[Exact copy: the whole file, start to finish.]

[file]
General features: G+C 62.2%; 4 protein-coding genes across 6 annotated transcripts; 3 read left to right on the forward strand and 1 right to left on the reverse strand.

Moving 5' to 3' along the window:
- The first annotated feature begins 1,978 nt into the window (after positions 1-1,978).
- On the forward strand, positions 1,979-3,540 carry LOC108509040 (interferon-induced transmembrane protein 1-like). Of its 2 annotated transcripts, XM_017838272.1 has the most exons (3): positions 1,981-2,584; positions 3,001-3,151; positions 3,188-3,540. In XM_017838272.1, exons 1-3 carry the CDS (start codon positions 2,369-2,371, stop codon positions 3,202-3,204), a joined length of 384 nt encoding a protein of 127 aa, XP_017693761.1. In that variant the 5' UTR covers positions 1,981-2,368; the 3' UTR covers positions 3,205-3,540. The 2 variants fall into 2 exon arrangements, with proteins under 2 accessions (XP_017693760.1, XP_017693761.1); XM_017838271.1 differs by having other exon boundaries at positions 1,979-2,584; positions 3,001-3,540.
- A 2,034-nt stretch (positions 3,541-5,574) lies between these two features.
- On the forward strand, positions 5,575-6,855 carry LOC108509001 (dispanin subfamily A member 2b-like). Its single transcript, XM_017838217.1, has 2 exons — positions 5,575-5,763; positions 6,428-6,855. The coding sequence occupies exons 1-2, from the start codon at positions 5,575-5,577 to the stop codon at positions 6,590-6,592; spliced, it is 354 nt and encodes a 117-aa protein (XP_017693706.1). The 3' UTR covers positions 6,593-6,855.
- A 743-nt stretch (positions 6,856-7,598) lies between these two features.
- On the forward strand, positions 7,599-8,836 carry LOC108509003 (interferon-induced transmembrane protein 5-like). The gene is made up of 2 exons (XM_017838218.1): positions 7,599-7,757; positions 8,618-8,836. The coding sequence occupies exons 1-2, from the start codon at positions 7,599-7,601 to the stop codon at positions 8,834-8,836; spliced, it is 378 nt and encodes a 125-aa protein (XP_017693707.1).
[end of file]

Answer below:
General features: G+C 62.2%; 4 protein-coding genes across 6 annotated transcripts; 3 read left to right on the forward strand and 1 right to left on the reverse strand.

Moving 5' to 3' along the window:
- The first annotated feature begins 1,978 nt into the window (after positions 1-1,978).
- On the forward strand, positions 1,979-3,540 carry LOC108509040 (interferon-induced transmembrane protein 1-like). Of its 2 annotated transcripts, XM_017838272.1 has the most exons (3): positions 1,981-2,584; positions 3,001-3,151; positions 3,188-3,540. In XM_017838272.1, exons 1-3 carry the CDS (start codon positions 2,369-2,371, stop codon positions 3,202-3,204), a joined length of 384 nt encoding a protein of 127 aa, XP_017693761.1. In that variant the 5' UTR covers positions 1,981-2,368; the 3' UTR covers positions 3,205-3,540. The 2 variants fall into 2 exon arrangements, with proteins under 2 accessions (XP_017693760.1, XP_017693761.1); XM_017838271.1 differs by having other exon boundaries at positions 1,979-2,584; positions 3,001-3,540.
- A 2,034-nt stretch (positions 3,541-5,574) lies between these two features.
- On the forward strand, positions 5,575-6,855 carry LOC108509001 (dispanin subfamily A member 2b-like). Its single transcript, XM_017838217.1, has 2 exons — positions 5,575-5,763; positions 6,428-6,855. The coding sequence occupies exons 1-2, from the start codon at positions 5,575-5,577 to the stop codon at positions 6,590-6,592; spliced, it is 354 nt and encodes a 117-aa protein (XP_017693706.1). The 3' UTR covers positions 6,593-6,855.
- A 743-nt stretch (positions 6,856-7,598) lies between these two features.
- On the forward strand, positions 7,599-8,836 carry LOC108509003 (interferon-induced transmembrane protein 5-like). The gene is made up of 2 exons (XM_017838218.1): positions 7,599-7,757; positions 8,618-8,836. The coding sequence occupies exons 1-2, from the start codon at positions 7,599-7,601 to the stop codon at positions 8,834-8,836; spliced, it is 378 nt and encodes a 125-aa protein (XP_017693707.1).